I used the word umpty-flumph in a piece recently, in the sense of an indefinitely large number (“umpty-flumph years ago”) and was called to account by numerous readers who had looked it up online using Google and had found that the only result returned was in the piece I had just written, a nice self-referential example of a Googlewhack.
It wasn’t in any of the reference works I consulted but umpty-flump does appear online a number of times in the sense I used, so my memory wasn’t at fault, just my spelling. Both must be variations on the fairly common US forms umpty-umph or umpty-ump, which date back rather more than a century:
If I was setting on an iceberg in latitude umpty-ump north of Evanston these days, they couldn’t pry me off it with a crowbar.
Mr Dooley in Peace and in War, by Finley Peter Dunne, 1898.
This developed at the time of the First World War into umpteen and umpteenth. Umpty has also for many years appeared in compounds such as umpty-eleven or umpty-thousand. It works well in such cases because it is similar in form to number words such as twenty or thirty.
The Oxford English Dictionary says that umpty is a “fanciful representation of the dash in Morse code”, basing this on iddy-umpty, a military slang term of the early twentieth century for a dot followed by a dash. However, I’ve encountered examples from much earlier in which it was a nonsense syllable in poetry, for example as umpty-tumpty-tiddle-dee. This is the first example of its numerical use I’ve found:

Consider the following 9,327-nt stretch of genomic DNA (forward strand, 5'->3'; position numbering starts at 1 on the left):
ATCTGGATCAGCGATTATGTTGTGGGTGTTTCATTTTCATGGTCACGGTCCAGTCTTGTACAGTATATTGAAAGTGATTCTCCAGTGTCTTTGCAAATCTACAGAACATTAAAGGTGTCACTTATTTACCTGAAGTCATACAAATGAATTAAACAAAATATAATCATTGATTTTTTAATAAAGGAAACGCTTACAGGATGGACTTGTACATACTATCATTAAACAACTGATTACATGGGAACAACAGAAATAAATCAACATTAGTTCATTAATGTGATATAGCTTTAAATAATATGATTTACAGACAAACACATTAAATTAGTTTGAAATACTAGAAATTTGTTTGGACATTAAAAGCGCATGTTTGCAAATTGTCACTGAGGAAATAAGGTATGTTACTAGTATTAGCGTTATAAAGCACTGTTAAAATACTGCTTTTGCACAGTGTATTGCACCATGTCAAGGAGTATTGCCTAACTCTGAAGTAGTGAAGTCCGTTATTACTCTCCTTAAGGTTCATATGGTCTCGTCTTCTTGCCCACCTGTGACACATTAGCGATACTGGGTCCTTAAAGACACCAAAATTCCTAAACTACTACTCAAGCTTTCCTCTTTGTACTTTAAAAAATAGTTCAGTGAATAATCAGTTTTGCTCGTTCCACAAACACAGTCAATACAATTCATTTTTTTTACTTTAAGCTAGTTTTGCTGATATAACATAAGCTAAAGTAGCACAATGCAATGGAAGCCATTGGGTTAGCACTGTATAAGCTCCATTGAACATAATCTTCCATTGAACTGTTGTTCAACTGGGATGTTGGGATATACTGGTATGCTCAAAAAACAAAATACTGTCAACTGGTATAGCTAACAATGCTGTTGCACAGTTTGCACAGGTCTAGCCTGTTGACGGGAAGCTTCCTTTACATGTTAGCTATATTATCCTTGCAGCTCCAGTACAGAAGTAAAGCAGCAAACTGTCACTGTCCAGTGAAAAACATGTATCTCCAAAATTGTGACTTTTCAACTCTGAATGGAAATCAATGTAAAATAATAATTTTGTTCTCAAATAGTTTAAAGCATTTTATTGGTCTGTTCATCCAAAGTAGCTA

Mechanically, he picked up the Daily Hear-All. A note attracted his eye. It read: “A reliable coachman at three hundred and umpty-five Fifth Avenue. “Three hundred and umpty-five,” soliloquized Mr. Braune thoughtfully. “Why, by Jove, that’s her number.”
Life, 30 Oct. 1884.
“The class of umpty-five” appeared in an American magazine called Outing in July 1892 (republished two years later in College Days by John Seymour Wood). These suggest that we should be very cautious about uncritically accepting the Morse code origin, since the second part of iddy-umpty may have been based on the older numerical or nonsense meanings of umpty.
There might be a link with Humpty-Dumpty, sometimes written ’Umpty-Dumpty at the time to represent unaspirated uneducated speech. In his Oxford Etymologist blog in October 2006, Anatoly Liberman quoted an article from a 1942 issue of the Swedish linguistics journal Moderna språk which asserted that in the 1880s the British music-hall performer Fred Leslie spoke the sum of £7 0s 0d as “seven pounds umpty-umpty”, where umpty might be a play on empty or a reference to the egg shape of Humpty Dumpty, in the same way that a batsman in cricket who fails to score is said to be out for a duck, short for duck’s egg.
A British children’s TV series of the 1970s was called The Flumps. My umpty-flump probably isn’t connected with it. However, one episode featured a character called Umpty Flump (a knowing pun, I’m sure) who was umpty in a different sense, that of feeling unwell. This is British slang first recorded in print in 1948 but possibly as old as the First World War. It means a mild indisposition such as an upset stomach. Its origin is unclear but it may be a different sense of the same word.
“Please let me go,” she said pleadingly. “I’ve got to find the Doctor.”
“Feeling a bit umpty,” said Daly sympathetically. “Not surprising after all you’ve been through.”
Doctor Who and the Carnival of Monsters, by Terence Dicks, 1977.
Yet another British sense, of recent times, is give it some umpty, an encouragement to greater effort, in which the word means “power” or “vigour”. It’s presumably a variation on the older give it some welly, where the last word is a shortened form of wellington boot; the origin in this case may be the English pub game of welly wanging or welly chucking, in which contestants try to throw a welly as far as possible.